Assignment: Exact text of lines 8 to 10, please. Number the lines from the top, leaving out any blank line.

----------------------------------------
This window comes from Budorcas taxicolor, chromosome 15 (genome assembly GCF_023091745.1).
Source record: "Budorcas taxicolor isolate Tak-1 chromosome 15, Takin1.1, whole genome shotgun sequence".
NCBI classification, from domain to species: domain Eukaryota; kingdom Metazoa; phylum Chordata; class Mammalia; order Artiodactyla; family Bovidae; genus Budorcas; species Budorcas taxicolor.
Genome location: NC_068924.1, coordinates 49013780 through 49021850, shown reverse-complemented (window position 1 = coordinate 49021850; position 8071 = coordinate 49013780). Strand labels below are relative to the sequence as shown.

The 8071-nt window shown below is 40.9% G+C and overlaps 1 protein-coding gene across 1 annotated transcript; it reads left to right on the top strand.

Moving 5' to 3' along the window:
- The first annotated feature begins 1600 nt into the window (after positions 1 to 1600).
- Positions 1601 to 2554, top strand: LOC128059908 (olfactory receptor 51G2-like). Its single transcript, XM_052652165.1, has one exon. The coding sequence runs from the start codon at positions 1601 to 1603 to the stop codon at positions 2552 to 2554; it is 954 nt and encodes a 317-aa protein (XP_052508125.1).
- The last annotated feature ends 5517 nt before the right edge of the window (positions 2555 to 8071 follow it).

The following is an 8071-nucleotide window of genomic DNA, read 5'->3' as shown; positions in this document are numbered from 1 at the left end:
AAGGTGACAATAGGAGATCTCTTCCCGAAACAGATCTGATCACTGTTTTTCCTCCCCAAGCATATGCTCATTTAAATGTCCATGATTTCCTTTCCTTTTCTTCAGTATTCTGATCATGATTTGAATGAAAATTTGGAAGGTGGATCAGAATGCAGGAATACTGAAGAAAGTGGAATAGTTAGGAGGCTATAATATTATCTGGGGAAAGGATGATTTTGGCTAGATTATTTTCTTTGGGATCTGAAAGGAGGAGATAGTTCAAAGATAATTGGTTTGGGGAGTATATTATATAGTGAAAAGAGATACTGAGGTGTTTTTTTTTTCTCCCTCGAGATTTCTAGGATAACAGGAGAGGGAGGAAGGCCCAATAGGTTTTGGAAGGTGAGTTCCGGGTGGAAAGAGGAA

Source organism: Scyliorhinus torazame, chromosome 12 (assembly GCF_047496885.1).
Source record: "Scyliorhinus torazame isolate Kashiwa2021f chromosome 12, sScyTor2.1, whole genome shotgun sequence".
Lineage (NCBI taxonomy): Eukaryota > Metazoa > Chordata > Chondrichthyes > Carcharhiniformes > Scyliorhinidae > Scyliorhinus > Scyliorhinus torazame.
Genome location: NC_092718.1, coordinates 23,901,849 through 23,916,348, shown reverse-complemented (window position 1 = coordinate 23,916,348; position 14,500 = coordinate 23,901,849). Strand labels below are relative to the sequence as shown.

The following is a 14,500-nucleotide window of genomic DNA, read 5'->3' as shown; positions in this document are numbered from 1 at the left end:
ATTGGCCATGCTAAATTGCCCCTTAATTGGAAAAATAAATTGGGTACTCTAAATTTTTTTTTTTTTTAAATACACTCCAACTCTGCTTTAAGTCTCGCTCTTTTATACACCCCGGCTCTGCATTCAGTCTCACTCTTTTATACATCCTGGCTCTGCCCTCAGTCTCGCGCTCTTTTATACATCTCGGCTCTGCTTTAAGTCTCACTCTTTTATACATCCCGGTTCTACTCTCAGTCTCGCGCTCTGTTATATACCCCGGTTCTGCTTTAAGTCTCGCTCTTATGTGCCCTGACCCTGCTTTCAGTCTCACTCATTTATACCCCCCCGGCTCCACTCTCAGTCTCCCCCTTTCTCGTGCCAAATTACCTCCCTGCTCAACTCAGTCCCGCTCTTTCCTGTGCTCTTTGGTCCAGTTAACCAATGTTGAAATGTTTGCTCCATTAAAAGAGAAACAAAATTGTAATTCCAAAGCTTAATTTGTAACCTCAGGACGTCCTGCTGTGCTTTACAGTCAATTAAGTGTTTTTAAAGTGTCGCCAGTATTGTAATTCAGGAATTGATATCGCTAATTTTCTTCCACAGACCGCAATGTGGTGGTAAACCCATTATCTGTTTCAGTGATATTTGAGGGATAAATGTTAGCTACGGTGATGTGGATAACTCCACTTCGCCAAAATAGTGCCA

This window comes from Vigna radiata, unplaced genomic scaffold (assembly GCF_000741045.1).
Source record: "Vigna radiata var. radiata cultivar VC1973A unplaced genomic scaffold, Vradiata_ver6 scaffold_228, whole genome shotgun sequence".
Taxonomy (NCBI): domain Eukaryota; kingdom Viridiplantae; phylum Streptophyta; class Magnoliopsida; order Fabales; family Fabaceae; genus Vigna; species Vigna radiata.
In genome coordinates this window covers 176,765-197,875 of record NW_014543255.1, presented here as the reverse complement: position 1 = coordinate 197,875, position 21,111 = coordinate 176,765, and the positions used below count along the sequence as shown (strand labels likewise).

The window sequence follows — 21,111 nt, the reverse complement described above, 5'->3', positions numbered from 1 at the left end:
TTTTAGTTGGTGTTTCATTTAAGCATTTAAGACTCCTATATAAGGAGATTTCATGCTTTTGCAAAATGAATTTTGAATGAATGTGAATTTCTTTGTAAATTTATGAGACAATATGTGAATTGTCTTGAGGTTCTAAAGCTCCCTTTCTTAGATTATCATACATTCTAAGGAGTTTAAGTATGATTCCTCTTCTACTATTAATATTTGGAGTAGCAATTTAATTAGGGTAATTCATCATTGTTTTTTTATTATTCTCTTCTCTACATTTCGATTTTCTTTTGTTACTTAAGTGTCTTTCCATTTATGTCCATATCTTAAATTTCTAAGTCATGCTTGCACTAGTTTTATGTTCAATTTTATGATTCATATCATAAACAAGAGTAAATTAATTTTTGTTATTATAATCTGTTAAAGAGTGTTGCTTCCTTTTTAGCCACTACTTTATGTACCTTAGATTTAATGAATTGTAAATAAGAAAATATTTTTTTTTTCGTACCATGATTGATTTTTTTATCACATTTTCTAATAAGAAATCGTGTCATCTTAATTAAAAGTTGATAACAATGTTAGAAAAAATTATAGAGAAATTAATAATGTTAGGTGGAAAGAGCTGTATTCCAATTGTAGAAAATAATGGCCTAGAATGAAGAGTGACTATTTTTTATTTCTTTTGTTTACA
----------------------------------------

- Positions 1601 to 2554, top strand: LOC128059908 (olfactory receptor 51G2-like). Its single transcript, XM_052652165.1, has one exon. The coding sequence runs from the start codon at positions 1601 to 1603 to the stop codon at positions 2552 to 2554; it is 954 nt and encodes a 317-aa protein (XP_052508125.1).
- The last annotated feature ends 5517 nt before the right edge of the window (positions 2555 to 8071 follow it).

The following is an 8071-nucleotide window of genomic DNA, read 5'->3' as shown; positions in this document are numbered from 1 at the left end: